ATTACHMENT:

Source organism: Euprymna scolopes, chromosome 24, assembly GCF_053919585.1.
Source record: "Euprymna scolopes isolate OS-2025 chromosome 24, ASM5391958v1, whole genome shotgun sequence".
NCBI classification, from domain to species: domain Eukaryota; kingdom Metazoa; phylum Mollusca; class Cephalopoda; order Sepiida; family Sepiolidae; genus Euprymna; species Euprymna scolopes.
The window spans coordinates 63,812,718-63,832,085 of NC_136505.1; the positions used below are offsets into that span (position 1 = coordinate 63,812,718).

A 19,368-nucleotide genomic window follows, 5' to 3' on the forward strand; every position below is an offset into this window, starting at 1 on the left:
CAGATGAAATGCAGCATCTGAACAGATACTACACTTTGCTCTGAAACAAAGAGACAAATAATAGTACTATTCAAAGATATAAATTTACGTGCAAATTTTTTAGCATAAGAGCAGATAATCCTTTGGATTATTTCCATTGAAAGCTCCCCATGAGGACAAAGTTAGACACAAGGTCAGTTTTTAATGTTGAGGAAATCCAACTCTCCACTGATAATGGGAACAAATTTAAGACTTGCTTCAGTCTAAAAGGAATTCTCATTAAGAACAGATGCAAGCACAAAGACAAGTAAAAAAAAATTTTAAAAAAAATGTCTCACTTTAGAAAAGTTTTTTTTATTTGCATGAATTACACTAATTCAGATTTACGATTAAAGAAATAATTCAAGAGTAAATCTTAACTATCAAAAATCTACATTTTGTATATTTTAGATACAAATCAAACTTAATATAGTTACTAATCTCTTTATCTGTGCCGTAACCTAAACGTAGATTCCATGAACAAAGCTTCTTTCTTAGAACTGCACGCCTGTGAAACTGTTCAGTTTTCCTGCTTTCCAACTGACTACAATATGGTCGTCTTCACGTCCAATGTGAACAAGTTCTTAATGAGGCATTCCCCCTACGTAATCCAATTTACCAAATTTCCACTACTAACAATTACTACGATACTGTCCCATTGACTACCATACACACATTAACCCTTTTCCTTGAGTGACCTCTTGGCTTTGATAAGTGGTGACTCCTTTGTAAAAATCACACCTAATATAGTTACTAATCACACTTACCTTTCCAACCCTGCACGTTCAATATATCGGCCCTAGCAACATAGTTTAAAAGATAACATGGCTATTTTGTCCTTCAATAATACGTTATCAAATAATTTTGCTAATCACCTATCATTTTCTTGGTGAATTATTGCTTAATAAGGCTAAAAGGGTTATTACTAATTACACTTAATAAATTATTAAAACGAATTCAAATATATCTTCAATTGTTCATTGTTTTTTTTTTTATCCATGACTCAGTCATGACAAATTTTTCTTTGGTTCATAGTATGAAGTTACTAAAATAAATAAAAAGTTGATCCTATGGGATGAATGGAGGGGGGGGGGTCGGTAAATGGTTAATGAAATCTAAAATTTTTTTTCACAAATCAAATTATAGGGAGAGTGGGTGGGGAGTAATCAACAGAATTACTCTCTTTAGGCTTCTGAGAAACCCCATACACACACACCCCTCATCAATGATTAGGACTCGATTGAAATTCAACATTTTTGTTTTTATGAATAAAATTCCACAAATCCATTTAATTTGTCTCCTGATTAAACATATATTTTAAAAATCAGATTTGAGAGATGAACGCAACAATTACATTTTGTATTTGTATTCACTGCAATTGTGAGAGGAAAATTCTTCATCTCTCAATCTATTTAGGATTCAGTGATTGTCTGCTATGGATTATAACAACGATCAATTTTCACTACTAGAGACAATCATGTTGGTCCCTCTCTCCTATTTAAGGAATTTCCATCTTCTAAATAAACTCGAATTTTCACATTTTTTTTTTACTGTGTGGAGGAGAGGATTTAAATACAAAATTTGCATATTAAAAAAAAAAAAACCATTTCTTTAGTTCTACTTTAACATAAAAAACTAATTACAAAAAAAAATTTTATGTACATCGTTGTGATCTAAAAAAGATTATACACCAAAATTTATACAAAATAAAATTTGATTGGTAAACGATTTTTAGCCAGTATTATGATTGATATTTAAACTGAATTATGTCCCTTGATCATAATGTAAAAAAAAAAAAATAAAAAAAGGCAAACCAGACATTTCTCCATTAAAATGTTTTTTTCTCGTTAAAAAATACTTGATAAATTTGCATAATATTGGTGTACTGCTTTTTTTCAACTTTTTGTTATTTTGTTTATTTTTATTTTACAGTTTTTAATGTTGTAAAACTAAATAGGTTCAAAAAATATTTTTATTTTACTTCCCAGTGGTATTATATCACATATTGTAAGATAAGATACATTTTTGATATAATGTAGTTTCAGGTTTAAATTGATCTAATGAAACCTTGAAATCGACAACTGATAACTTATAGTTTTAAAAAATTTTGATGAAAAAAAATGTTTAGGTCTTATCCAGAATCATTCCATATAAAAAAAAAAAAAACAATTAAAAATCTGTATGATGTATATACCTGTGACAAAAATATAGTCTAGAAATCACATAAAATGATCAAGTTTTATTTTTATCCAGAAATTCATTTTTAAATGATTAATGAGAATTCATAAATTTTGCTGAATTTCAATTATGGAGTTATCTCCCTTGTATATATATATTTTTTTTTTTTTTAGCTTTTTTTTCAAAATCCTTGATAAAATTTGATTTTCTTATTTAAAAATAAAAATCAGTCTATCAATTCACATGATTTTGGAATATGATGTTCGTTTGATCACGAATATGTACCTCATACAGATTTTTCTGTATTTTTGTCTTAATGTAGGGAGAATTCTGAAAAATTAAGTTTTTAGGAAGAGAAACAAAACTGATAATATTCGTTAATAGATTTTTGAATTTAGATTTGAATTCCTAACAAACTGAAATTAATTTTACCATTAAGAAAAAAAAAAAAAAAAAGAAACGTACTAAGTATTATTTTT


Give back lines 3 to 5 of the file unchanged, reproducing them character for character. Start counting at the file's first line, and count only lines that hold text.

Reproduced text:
NCBI classification, from domain to species: domain Eukaryota; kingdom Metazoa; phylum Mollusca; class Cephalopoda; order Sepiida; family Sepiolidae; genus Euprymna; species Euprymna scolopes.
The window spans coordinates 63,812,718-63,832,085 of NC_136505.1; the positions used below are offsets into that span (position 1 = coordinate 63,812,718).

A 19,368-nucleotide genomic window follows, 5' to 3' on the forward strand; every position below is an offset into this window, starting at 1 on the left: